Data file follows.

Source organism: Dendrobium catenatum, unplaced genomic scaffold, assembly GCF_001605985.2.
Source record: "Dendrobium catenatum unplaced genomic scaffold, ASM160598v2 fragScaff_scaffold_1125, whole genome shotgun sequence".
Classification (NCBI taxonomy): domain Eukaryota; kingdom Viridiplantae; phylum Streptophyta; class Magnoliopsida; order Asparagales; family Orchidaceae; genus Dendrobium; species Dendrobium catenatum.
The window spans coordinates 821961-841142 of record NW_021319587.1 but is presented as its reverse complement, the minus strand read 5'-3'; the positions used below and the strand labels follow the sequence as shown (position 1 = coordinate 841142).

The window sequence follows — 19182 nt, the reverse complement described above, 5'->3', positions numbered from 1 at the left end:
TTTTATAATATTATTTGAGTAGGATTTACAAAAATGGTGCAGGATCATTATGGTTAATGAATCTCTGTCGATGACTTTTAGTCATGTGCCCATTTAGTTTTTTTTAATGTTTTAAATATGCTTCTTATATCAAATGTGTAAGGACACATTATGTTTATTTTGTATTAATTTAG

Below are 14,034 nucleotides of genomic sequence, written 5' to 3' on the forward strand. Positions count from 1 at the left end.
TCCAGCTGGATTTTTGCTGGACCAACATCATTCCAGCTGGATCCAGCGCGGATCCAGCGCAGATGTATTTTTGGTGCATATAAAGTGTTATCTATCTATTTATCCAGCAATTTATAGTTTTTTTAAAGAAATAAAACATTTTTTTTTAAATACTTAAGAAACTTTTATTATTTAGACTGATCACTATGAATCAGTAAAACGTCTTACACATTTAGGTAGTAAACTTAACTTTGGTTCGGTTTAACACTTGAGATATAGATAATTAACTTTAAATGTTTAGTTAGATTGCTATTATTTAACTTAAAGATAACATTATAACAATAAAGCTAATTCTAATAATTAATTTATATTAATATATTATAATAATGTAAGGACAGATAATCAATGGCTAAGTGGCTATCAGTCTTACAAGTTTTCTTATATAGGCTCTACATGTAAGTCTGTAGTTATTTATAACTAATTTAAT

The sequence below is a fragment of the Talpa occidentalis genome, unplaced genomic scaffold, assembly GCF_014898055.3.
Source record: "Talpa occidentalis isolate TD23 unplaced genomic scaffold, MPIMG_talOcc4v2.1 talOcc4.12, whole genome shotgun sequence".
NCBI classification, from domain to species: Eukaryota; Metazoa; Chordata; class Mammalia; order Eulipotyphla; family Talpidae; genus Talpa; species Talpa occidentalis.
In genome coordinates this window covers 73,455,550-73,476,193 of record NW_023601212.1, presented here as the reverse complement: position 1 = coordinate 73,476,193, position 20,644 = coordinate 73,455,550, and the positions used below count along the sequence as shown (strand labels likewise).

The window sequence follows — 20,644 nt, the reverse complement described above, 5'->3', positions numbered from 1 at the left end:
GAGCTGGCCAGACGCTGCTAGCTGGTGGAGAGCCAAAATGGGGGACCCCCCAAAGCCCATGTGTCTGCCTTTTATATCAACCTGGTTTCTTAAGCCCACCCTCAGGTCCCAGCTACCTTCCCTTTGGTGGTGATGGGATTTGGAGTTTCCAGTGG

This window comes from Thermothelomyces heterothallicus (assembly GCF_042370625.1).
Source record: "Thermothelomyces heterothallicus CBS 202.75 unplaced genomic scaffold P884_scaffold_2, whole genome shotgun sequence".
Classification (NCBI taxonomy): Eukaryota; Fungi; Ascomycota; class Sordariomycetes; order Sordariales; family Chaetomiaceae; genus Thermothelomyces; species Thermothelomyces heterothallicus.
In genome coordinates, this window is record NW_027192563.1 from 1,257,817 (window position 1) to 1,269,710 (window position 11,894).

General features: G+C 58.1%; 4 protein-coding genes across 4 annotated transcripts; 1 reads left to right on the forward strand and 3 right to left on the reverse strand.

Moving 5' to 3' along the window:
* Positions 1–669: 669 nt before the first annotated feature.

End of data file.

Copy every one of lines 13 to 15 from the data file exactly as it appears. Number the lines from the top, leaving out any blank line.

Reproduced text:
The window sequence follows — 20,644 nt, the reverse complement described above, 5'->3', positions numbered from 1 at the left end:
GAGCTGGCCAGACGCTGCTAGCTGGTGGAGAGCCAAAATGGGGGACCCCCCAAAGCCCATGTGTCTGCCTTTTATATCAACCTGGTTTCTTAAGCCCACCCTCAGGTCCCAGCTACCTTCCCTTTGGTGGTGATGGGATTTGGAGTTTCCAGTGG

This window comes from Thermothelomyces heterothallicus (assembly GCF_042370625.1).